Friday, February 02, 2007

mission previews

One of the parent exercises that the RDI program has started having families do is to create "mission previews" about how we anticipate RDI changing our lives in the short term (1-2 years from now), in the mid-term (5-7 years from now) and in the long-term (10-20 years from now). The idea is to realistically imagine a scene from our lives during those time frames and write down how our lives will have changed. We're talking minor things here, how our everyday life is going to be altered by RDI, not grandiose goals or technical statements.

I first participated in this exercise when I attended the 4-day Parent Training in January 2006. It was recently pointed out to me that a year has passed, and that I should look at my 1-year mission preview and see how it compares to real life for me. Here's what it looked like when I originally wrote it:

A scene from next year at this time:

driving home from the supermarket
Jacob: "Mom, can we stop at the playground on the way home?"
me: "no, I'm sorry, we've got to get home, we have icecream in the trunk"
Jacob: "Why does the icecream need to get home?"
me: "Because otherwise it will melt."
Jacob: "Oh. I really wanted to go to the playground."
me: "Tell you what, maybe we can go tomorrow."
Jacob: "Ok! Maybe John can come too."

At the time, I wondered if I was being a little overly optomistic. At that point, Jacob had never thought about a place to go without us prompting him to come up with one. In fact, he had never independently asked to do ANYTHING. He'd never asked a "why" question, nor do I think he ever actually wondered about anything (he certainly had the ABILITY to ask "why" about things, he just lacked the motivation -- curiosity -- to do it). And the thought about delaying gratification like that at the time seemed monumental -- the mere suggestion would have caused a whole lot of stress and tears (for both him and me!). So suggesting that he'd be "OK" about me saying we'd come back another day seemed to be a pretty lofty goal. And then the final thought, that he would actually think to include a friend, was more a pipe dream than anything.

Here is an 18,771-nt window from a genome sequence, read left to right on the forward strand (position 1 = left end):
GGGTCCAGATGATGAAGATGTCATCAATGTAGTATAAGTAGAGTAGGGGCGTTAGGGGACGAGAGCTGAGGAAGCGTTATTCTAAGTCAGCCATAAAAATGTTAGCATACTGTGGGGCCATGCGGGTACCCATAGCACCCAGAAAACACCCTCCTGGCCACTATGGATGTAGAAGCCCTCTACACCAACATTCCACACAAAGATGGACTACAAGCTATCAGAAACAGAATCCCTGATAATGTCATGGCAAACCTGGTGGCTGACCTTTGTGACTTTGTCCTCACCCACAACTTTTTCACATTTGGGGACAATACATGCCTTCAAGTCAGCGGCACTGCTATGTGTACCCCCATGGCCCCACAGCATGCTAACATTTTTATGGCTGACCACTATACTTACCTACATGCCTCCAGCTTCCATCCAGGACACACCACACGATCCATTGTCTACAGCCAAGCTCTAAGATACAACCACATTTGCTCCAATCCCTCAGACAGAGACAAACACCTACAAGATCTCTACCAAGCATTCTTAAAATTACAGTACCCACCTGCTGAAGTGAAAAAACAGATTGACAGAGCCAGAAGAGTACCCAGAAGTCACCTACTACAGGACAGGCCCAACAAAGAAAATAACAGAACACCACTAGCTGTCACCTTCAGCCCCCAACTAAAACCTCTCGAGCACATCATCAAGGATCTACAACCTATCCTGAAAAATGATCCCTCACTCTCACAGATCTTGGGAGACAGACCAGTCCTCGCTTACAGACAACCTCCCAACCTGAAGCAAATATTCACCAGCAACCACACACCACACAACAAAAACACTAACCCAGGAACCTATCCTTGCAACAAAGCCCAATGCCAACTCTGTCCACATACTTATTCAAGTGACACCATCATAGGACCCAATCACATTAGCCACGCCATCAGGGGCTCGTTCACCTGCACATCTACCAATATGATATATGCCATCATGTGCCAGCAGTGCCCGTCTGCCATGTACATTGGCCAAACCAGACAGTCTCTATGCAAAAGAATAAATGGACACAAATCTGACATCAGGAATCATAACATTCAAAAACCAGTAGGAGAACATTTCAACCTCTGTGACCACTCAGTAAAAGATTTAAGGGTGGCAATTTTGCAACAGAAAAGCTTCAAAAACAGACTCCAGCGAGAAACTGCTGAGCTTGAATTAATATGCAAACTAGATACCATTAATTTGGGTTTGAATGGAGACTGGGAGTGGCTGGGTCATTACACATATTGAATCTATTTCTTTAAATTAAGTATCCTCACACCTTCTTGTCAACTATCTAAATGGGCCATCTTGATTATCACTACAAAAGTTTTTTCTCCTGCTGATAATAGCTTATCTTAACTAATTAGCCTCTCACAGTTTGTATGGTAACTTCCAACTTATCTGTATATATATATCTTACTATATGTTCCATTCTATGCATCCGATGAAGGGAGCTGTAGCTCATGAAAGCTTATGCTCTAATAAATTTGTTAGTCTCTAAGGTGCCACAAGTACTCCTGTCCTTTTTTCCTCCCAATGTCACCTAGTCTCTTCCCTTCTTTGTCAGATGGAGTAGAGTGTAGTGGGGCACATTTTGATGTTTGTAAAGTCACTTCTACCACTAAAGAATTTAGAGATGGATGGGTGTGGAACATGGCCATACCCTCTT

In looking at our mission preview now, a year later, I was shocked (and thrilled!) to see that every gain I hoped to see in a year's time has come true! About a month after we pulled him out of the pre-K school program to homeschool him full time, he not only mastered RDI Stage 4 (variations), which allowed him the flexibility to be OK with delaying gratification, but he also started asking "why" questions and showing the first signs of true curiosity. He now is coming up with ideas of things to do and is asking if he can do them. And he's even, on occassion, asked if his brother can join in the fun, too.

It all came true! I was floored. And excited. And jumping up in down in my seat. And when, in sharing my thoughts on this with a friend, she suggested writing another mission preview for the coming year, I gladly obliged. Here it is:

A scene from 1 year from now:

Jacob is sitting at the table working on a crayon drawing.
J: "I need a black piece of paper"
Me: "You do?"
J: "Yeah, white crayons won't show up on white paper. I'm drawing the snowstorm that's coming tomorrow."
Me: (searching through our paper supply) "I don't see any black, best I can do is pink."
J: (considering that) "Never mind, I'll just use the white paper as the snow and I'll draw in the other stuff around it."
He gets up from his drawing and goes to the window, looking outside.
J: "Do you think we'll get a lot of snow?"
Me: "Well, they're predicting almost a foot."
J: "Yeah, but sometimes they're wrong."
Me: "That's true."
J: "Maybe we'll get more than that!"
Me: "Maybe we'll get less"
J: "Maybe we'll get rain"
We both laugh, and Jacob returns to his drawing.

The changes that would need to happen to make this come true? Creative, flexible problem-solving. More complex curiosity. Theory of mind. A sophisticated sense of humor.

I've said it before, and I'll say it again -- it's going to be a big, exciting year!


At 4:30 PM, Anonymous Anonymous said...


How exciting!

Congratulations to you and to Jacob.

And thank you so much for sharing your journey with us all.

Hmmmm. I should go dig out our mission preview. . . . We did our 4 day in Feb 2006.




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